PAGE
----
The winner of the Estonian Defense Forces and the Police and Border Guard Board’s (PPA) new service weapons procurement tells for the first time how he sees the scandalous procurement dispute in Estonia and the future of the long-awaited assault rifles.
Late March. CEO of US arms manufacturer Lewis Machine & Tool Company (LMT) Jim Jestel is on his sixth Estonia visit in just a few years. Recent news has it that competitor Sig Sauer has contested Estonia’s decision to give the contract to LMT after several rounds of disputes in the public procurements dispute committee. The original delivery date has been pushed back by more than half a year.
Jestel is unfazed by the news. He says that the 40-year-old company that employs some 150 people will move from the small Illinois town of Milan to a new factory just five kilometers away in neighboring Iowa. That is where work is set to begin on the 16,000 rifles procured by Estonia. Jestel says that some parts have already been ordered.
Jestel agrees to the interview on the condition that he cannot talk about findings of verification testing because of the ongoing legal dispute.
The debate surrounding new assault rifles has been around for months. Is this kind of tug of war to be expected in your business?
It is rather common. We are competing for procurements with largely the same people everywhere in the world. Sometimes we win, and sometimes they win. In Estonia, the original procurement had 13-14 participants. By the end, the same three bidders we see today are left. We had a similar situation in New Zealand a few years ago: next to Sig Sauer and H&K we also had Colt and Beretta.
What about a win being challenged in court?
We have also had that. Things are a little more out in the open in Estonia. Many countries are not as open about their procurements process, and the press does not have such direct access to those involved. So, the dispute at hand has probably been covered more thoroughly.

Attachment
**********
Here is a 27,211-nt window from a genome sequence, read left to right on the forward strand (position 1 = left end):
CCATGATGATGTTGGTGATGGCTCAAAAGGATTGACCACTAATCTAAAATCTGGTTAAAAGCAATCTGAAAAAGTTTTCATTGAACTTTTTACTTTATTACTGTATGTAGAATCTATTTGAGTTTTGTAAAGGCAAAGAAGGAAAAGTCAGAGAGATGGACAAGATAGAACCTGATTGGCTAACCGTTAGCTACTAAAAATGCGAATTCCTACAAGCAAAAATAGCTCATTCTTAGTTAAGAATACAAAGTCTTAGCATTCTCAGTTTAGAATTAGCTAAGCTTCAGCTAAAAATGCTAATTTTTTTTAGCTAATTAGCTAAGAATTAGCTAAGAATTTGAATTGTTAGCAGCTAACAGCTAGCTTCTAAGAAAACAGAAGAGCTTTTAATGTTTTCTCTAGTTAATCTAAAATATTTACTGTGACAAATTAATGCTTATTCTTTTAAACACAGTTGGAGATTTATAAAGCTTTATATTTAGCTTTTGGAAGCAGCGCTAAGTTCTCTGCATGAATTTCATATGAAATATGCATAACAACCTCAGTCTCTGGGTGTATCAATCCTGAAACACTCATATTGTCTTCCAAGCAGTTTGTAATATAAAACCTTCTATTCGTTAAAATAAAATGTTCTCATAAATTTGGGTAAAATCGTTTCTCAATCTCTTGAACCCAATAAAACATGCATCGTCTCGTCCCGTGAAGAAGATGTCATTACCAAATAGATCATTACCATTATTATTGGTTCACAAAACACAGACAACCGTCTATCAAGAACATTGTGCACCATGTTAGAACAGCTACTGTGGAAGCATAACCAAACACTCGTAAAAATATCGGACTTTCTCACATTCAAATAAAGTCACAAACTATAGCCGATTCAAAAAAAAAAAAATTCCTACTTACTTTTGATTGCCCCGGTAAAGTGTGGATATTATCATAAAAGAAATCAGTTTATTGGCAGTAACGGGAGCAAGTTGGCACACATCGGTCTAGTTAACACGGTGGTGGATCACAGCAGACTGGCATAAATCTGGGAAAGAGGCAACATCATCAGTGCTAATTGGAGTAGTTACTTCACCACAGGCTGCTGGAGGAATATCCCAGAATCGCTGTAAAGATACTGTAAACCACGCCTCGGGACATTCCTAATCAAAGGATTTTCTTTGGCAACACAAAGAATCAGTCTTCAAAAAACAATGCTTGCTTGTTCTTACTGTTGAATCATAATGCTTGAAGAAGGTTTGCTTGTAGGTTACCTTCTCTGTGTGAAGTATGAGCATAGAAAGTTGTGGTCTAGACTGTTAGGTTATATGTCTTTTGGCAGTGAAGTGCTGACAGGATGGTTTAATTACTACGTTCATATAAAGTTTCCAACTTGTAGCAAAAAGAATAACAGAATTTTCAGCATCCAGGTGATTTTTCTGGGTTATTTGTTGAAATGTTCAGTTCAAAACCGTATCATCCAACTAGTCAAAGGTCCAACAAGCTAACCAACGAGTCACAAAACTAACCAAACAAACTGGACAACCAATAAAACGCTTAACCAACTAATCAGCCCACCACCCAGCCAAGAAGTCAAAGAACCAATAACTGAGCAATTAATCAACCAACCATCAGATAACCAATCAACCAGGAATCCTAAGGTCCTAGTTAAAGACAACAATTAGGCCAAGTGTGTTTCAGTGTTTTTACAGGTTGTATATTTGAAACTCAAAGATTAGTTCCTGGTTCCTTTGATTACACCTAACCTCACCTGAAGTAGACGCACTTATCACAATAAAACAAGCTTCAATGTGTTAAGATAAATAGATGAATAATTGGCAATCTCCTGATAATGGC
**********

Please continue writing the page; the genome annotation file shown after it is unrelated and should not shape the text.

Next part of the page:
Have you kept an eye on what the Estonian media has reported in terms of alleged faults during verification testing?
I have heard about it, but since I cannot read Estonian, I have not paid it too much mind. Our partners over at Milrem have likely taken a greater interest. The entire process has to move through the system, and that takes time.
The Estonian people have seen a video of one of your rifles being dropped to the factory floor and a picture of its stock that broke as a result of the fall. Is that material being misinterpreted?
That is one of the things I cannot tell you as it is part of the ongoing legal dispute.
LMT’s bid undercut your rivals by €5-22 million. Can you simply make them cheaper or was it a strategic decision?
I believe it was a good decision for us in many ways. We are talking about a decent number of guns. The mere fact Estonia is a NATO member matters to us. So, to be honest, we followed both strategic and business considerations.
You recently manufactured a few thousand assault rifles for the UK and 10,000 for New Zealand. Is the Estonian Defense Forces’ order of 16,000 rifles the biggest quantity you’ve been asked to supply to a single tenderer?
Our biggest client is the US government, but yes, as far as single procurements go, Estonia’s is the biggest so far.
Please compare the weapons Estonia is procuring to those sold to the UK and New Zealand.
The platform is more or less the same, as is the caliber. Simply looking at them, you would say they are identical. The only difference is in how they work: one has a long stroke piston for gas-operated reloading and the other short. Otherwise, they are very similar.
Still, the price seems different. New Zealand paid €35 million euros for 10,000 weapons. Estonia seems to be paying a lot less per rifle…